Population growth and an expanding economy are expected to bring a 37 percent increase in vehicle travel in the Spokane area by 2040.
In the same time, demand for transit will rise 27 percent, said Kevin Wallace, executive director of the Spokane Regional Transportation Council.
Wallace said he’s not sure how Spokane is going to pay for needed investments to keep up with demand.
His comments before the Spokane County commissioners last week came as the transportation council released a draft of a new metropolitan transportation plan through 2040.
The public will get its chance to comment on the draft in public meetings in coming months. A public comment period starts on Friday and will be open nearly two months. Two public meetings are planned for early November.
Traffic congestion is a common problem in most urban and suburban areas across the country, Wallace said, but Spokane has avoided that problem over the years.
Here the problem will be having enough money to maintain the existing system of streets, highways and bridges. Forty-five percent of the Spokane area’s main arterials are in poor condition, Wallace said.
Maintenance will cost an estimated $3.9 billion out of about $10.9 billion that will be available through 2040 for transportation spending. Although that total sounds like a lot, consider the fact that completing the North Spokane Corridor from Francis Avenue to Interstate 90 will cost in excess of $1 billion.
In addition, state transportation officials want to widen I-90 to six lanes from Barker Road to Stateline; improve the Medical Lake interchange at I-90 to better handle freight; widen Highway 904 from I-90 to Cheney to four lanes; upgrade U.S. Highway 195 south of I-90; and rebuild the Harvard Road/Liberty Lake interchange on I-90.
Making up for future shortages in funding will increasingly be the responsibility of local governments, County Commissioner Todd Mielke said. Gasoline tax receipts are declining along with the number of miles driven each year.
The plan forecasts that a third of $10.9 billion in Spokane County’s transportation funding will have to come from the local level.
While the NSC is considered the region’s top priority for transportation, planners are also looking at the need for an expanded transit network with improved service on major routes; freight corridors; and improving urban transportation corridors such as Sprague Avenue and Grand Boulevard, and Division and Monroe streets.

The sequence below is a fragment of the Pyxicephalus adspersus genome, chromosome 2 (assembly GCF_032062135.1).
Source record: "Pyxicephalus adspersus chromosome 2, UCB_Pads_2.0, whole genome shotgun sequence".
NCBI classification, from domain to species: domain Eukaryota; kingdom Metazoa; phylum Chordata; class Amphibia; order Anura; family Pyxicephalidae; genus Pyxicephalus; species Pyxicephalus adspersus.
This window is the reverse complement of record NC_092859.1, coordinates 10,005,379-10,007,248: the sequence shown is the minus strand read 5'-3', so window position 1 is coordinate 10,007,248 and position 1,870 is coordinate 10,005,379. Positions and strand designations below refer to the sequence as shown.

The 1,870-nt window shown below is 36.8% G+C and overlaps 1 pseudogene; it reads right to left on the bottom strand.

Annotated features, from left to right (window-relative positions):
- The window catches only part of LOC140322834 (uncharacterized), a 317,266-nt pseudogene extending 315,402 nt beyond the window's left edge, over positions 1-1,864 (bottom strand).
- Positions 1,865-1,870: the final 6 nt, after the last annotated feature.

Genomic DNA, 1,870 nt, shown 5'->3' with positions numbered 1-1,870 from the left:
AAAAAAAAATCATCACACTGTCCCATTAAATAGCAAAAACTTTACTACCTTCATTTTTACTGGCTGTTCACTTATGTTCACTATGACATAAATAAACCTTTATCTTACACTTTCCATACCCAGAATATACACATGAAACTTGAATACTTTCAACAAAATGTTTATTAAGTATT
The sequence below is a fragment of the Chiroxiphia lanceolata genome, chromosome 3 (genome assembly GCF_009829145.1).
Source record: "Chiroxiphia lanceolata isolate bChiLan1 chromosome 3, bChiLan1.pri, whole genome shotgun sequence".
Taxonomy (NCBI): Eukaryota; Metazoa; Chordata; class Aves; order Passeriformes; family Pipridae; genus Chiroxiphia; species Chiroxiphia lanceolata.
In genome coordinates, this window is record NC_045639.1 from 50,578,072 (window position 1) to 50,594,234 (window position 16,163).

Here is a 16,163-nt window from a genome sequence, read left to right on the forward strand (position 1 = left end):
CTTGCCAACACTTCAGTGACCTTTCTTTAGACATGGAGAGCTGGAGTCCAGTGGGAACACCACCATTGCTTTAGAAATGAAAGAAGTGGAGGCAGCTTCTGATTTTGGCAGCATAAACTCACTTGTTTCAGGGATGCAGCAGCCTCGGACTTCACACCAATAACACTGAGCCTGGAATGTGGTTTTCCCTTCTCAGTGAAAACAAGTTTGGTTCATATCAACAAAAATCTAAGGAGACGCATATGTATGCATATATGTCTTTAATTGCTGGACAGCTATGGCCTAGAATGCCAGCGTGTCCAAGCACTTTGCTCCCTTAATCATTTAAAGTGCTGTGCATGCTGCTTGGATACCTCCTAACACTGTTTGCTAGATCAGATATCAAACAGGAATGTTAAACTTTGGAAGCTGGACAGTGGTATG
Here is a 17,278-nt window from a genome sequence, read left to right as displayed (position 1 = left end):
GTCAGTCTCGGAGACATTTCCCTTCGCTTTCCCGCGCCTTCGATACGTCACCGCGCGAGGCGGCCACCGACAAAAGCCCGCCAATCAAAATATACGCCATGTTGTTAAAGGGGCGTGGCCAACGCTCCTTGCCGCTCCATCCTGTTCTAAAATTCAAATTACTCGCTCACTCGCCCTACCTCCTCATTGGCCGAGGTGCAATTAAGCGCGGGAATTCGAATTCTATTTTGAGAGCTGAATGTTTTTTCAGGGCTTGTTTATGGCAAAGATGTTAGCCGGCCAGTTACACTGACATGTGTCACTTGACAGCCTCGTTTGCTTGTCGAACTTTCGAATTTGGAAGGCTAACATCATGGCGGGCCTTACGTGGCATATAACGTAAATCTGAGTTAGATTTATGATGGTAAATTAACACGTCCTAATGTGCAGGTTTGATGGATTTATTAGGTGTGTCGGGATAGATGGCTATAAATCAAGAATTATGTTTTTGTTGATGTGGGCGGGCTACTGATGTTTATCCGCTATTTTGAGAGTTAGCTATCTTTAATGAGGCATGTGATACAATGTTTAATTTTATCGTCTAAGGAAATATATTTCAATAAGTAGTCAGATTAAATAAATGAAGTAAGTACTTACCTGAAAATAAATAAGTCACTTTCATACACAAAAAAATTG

“It’s pretty clear state and federal funds will be limited in the future,” Wallace said.
He also said SRTC has yet to consider the trend by those in their upper teens and 20s to use transit and vehicle-sharing services rather than owning their own vehicles.
Free meters today
Good news for people coming downtown today. Parking meters don’t have to be fed in honor of the Columbus Day holiday.
Wider I-90 opens
WSDOT held a special ribbon-cutting last Wednesday for opening the first three miles of a widened I-90 east of Snoqualmie Pass.
More than 1 million cubic yards of rock were moved to make way for the six-lane freeway in the first phase of a project to improve 15 miles of freeway near Keechelus Lake through 2017. The first phase is costing $551 million.
In Spokane, crews will work on a southbound lane of the Maple Street Bridge starting Tuesday at 9 a.m.
On Wednesday, the city is closing Fourth Avenue from Lincoln to Wall streets for crane work on private property.
Stevens Street from Main to Riverside avenues will have two lanes closed for utility work today.
Twenty-second Avenue from Thor to Freya streets will be closed today through Oct. 24 because of a Habitat for Humanity project. Access will be maintained for residents living there.
A new concrete intersection on Spokane Falls Boulevard east of Division Street is forcing closure of the boulevard through Oct. 24.
Rehabilitation of Crestline Street from 37th to 57th avenues is nearly complete, with final paving under way.
Installation of a 1 million-gallon tank to hold combined sewage and stormwater will force lane restrictions on southbound Ray Street on Wednesday from 9 a.m. to 3 p.m. between 19th and 22nd avenues.
• In northeast Spokane County, work was being completed last week on a repaving project that had closed Bruce Road between Stoneman and Day-Mount Spokane Road in recent months. The road will close again next year for replacement of the bridge over Deadman Creek.
• U.S. Highway 2 in the vicinity of Deer Heights Road is going to be reduced to a single lane of traffic tonight through Wednesday from 7 p.m. to about 6 a.m. each night for installation of a water line. In addition, access to Deer Heights Road will be limited.